Joselito Honestly and Brilliantly's Reviews > Morvern Callar

Morvern Callar by Alan Warner
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May 13, 2011

really liked it
Read in May, 2011

It is unfortunate that this came completely soundless to me when its reading is supposed to be accompanied by music. Music playing either in Morvern Callar's ubiquitous Walkman or elsewhere (a radio nearby, or a stereo, etc.). I don't know what effect it would have had on me if I just had any idea what these tracks sounded like, or even just what their lyrics say:

You Got Me Rockin'
Take Cover
Ma Rainey
Crack Butter
Panzer Be Bop
Last Exit: Straw Dog
Miles Davis: Great Expectations
Sonny Sharrock: Dick Dogs
Luciano Berio: Visage
Ronald Shannon Jackson: Taboo
Bill Laswell: Assassin
Challenge to Manhood
Lee Perry: De Devil Dead
FSOL: Room 208
Kraftwerk: Computer Love
Weather Report: Cucumber Slumber
Eno: Here Come The Warm Jets
Czukay Wobble Liebezeit: Full Circle
Zawinul: The Harvest
Scritti Politti: A Little Knowledge
Hunters & Collectors: Dog
John McCormack: Come my Beloved
Hardware: 500 Years
Robert Calvert: Ejection
Leisure Process: A Way You'll Never Be

to name just a FEW. Not one I recognize. Morvern Callar calls them "rave stuff." The setting is a desolate town in Scotland, maybe around the early 1990's (a computer here still has floppy discs). I was already very much alive and kicking at that time, yet I do not know her music.

It was therefore very much like watching a silent movie, without a soundtrack and its dialogues given as mere subtitles below the screen. Still, I was very much tempted to give it 5 stars. The unfortunate limitation simply could not transform this ingenious novel into a bad one.

Morvern Callar is a 21-year-old employee of a local supermarket. She was an orphan who was raised by foster parents. She narrates AND writes this novel. From her prose one can readily sense her lack of, or limited, formal education, with her repetitive expressions, grammatical lapses, mispellings and unnecessary capitalizations. I suspect she speaks some kind of a Scottish slang. Very difficult to understand at first but eventually I got the hang of it. She's a chain smoker ("...used the goldish lighter on a Silk Cut" she often says), a hard drinker and party-goer, and into casual sex and occasional drugs.

One day, near Christmas, she saw her 34-year-old boyfriend of 5 years lying dead on her kitchen floor, a suicide. He had chopped of his hand with a meat cleaver and slit his throat with a knife. That's the scene which opens this novel. The guy was apparently the complete opposite of Morvern Callar. He had written a book kept in his computer. He had left ample money. In his suicide note, he professed his love for her, instructed her to get his book published, but remained vague on why he had decided to take his own life, and in such a gruesome manner. What Morvern Callar did after this, what she did to her boyfriend's body, to his money, to the book he left, and to her own self, are what you'll find out as you continue reading, and reading, and reading, unable to put down the book, your mouth wide open in disbelief, amazed that a guy--Alan Warner--can go deep inside the mind of a girl and create one of the unforgettable literary characters I had ever known.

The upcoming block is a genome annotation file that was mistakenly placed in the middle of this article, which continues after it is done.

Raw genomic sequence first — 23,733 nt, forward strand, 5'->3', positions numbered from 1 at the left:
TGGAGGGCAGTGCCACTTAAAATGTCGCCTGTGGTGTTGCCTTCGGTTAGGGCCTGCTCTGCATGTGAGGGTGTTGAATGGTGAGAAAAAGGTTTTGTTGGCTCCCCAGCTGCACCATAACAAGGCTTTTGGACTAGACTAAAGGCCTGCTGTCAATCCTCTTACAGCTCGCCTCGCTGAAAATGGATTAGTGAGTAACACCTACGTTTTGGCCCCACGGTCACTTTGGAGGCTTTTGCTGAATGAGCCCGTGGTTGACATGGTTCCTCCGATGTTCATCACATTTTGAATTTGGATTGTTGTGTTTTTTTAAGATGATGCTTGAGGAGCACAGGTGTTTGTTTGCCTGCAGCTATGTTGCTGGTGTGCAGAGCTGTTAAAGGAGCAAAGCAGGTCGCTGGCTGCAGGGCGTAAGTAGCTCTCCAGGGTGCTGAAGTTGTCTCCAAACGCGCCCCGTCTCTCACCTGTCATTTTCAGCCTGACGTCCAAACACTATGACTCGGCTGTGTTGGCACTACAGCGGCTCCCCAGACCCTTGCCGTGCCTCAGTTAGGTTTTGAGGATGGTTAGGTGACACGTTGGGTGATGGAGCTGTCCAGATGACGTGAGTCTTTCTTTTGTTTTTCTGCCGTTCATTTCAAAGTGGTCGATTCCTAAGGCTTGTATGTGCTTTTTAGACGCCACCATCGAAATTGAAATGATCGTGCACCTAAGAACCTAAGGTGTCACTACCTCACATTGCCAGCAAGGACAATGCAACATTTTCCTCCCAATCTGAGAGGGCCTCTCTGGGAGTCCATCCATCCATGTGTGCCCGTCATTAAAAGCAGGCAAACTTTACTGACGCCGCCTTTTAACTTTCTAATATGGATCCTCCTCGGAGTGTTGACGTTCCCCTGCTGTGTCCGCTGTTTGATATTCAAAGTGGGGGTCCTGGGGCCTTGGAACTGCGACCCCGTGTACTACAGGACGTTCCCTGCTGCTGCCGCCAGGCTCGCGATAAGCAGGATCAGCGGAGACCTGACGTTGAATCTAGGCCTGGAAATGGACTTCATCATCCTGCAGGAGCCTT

And this, even without the music.
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Comments (showing 1-7 of 7) (7 new)

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Mariel The movie is one of my whole hearted faves. The book is good, but musicless as you said.


Joselito Honestly and Brilliantly I didn't know this was moviefied already. I think I'll go and look for a copy from my favorite pirate. Thanks.


message 3: by mark (new)

mark monday Eno: Here Come The Warm Jets is my favorite up there. but that list includes a lot of awesome classics.

the movie is awesome as well.


Joselito Honestly and Brilliantly thanks. makes me redouble my effort to look for it.


Shovelmonkey1 There's a movie? I read this last year and lazily have not reviewed it yet. Thought this was a great read but so far no one on bookcrossing really seems to be sharing my sentiments on that!


Joselito Honestly and Brilliantly haven't found the movie up to now, aaaw.


Ellie I had the same problem!


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